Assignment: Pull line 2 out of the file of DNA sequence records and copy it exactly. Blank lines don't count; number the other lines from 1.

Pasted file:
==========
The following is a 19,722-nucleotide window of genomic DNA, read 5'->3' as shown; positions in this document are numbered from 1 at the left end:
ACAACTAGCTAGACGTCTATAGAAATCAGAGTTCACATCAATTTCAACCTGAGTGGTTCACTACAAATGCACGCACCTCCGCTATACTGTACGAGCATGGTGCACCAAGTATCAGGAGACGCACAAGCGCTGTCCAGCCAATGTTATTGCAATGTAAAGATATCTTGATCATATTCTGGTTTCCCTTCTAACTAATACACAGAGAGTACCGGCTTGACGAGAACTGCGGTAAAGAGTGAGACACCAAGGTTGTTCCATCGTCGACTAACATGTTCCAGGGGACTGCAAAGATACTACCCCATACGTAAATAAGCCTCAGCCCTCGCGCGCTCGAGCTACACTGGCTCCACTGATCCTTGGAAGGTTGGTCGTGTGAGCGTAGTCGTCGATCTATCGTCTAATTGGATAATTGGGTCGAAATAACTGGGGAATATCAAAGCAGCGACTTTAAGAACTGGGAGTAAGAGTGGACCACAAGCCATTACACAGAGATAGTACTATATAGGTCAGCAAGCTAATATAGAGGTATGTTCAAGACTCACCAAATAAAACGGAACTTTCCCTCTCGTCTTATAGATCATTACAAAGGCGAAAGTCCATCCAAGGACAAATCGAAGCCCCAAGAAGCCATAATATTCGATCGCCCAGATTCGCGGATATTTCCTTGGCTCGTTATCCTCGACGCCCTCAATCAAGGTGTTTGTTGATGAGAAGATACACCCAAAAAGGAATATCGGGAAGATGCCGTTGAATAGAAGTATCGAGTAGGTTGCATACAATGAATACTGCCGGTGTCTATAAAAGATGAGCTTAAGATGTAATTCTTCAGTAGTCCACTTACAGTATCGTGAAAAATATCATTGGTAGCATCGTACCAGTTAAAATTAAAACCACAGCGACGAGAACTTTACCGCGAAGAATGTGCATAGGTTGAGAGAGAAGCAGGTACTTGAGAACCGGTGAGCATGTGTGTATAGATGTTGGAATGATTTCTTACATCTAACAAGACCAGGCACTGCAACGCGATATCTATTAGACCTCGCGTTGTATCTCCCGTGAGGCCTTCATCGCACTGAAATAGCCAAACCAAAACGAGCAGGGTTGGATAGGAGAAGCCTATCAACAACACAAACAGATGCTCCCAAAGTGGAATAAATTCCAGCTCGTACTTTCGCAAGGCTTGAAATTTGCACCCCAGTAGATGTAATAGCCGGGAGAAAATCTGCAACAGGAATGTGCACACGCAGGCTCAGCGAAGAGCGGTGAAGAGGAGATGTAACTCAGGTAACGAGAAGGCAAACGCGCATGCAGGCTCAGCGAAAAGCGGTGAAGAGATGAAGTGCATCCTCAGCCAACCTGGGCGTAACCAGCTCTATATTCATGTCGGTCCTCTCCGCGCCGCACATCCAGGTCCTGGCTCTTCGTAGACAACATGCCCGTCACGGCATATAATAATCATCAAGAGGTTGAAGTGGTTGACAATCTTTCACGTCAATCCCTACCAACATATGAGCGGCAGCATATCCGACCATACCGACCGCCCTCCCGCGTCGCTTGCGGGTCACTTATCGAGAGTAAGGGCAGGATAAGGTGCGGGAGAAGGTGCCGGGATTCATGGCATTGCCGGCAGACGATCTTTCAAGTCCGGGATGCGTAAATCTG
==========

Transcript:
ACAACTAGCTAGACGTCTATAGAAATCAGAGTTCACATCAATTTCAACCTGAGTGGTTCACTACAAATGCACGCACCTCCGCTATACTGTACGAGCATGGTGCACCAAGTATCAGGAGACGCACAAGCGCTGTCCAGCCAATGTTATTGCAATGTAAAGATATCTTGATCATATTCTGGTTTCCCTTCTAACTAATACACAGAGAGTACCGGCTTGACGAGAACTGCGGTAAAGAGTGAGACACCAAGGTTGTTCCATCGTCGACTAACATGTTCCAGGGGACTGCAAAGATACTACCCCATACGTAAATAAGCCTCAGCCCTCGCGCGCTCGAGCTACACTGGCTCCACTGATCCTTGGAAGGTTGGTCGTGTGAGCGTAGTCGTCGATCTATCGTCTAATTGGATAATTGGGTCGAAATAACTGGGGAATATCAAAGCAGCGACTTTAAGAACTGGGAGTAAGAGTGGACCACAAGCCATTACACAGAGATAGTACTATATAGGTCAGCAAGCTAATATAGAGGTATGTTCAAGACTCACCAAATAAAACGGAACTTTCCCTCTCGTCTTATAGATCATTACAAAGGCGAAAGTCCATCCAAGGACAAATCGAAGCCCCAAGAAGCCATAATATTCGATCGCCCAGATTCGCGGATATTTCCTTGGCTCGTTATCCTCGACGCCCTCAATCAAGGTGTTTGTTGATGAGAAGATACACCCAAAAAGGAATATCGGGAAGATGCCGTTGAATAGAAGTATCGAGTAGGTTGCATACAATGAATACTGCCGGTGTCTATAAAAGATGAGCTTAAGATGTAATTCTTCAGTAGTCCACTTACAGTATCGTGAAAAATATCATTGGTAGCATCGTACCAGTTAAAATTAAAACCACAGCGACGAGAACTTTACCGCGAAGAATGTGCATAGGTTGAGAGAGAAGCAGGTACTTGAGAACCGGTGAGCATGTGTGTATAGATGTTGGAATGATTTCTTACATCTAACAAGACCAGGCACTGCAACGCGATATCTATTAGACCTCGCGTTGTATCTCCCGTGAGGCCTTCATCGCACTGAAATAGCCAAACCAAAACGAGCAGGGTTGGATAGGAGAAGCCTATCAACAACACAAACAGATGCTCCCAAAGTGGAATAAATTCCAGCTCGTACTTTCGCAAGGCTTGAAATTTGCACCCCAGTAGATGTAATAGCCGGGAGAAAATCTGCAACAGGAATGTGCACACGCAGGCTCAGCGAAGAGCGGTGAAGAGGAGATGTAACTCAGGTAACGAGAAGGCAAACGCGCATGCAGGCTCAGCGAAAAGCGGTGAAGAGATGAAGTGCATCCTCAGCCAACCTGGGCGTAACCAGCTCTATATTCATGTCGGTCCTCTCCGCGCCGCACATCCAGGTCCTGGCTCTTCGTAGACAACATGCCCGTCACGGCATATAATAATCATCAAGAGGTTGAAGTGGTTGACAATCTTTCACGTCAATCCCTACCAACATATGAGCGGCAGCATATCCGACCATACCGACCGCCCTCCCGCGTCGCTTGCGGGTCACTTATCGAGAGTAAGGGCAGGATAAGGTGCGGGAGAAGGTGCCGGGATTCATGGCATTGCCGGCAGACGATCTTTCAAGTCCGGGATGCGTAAATCTG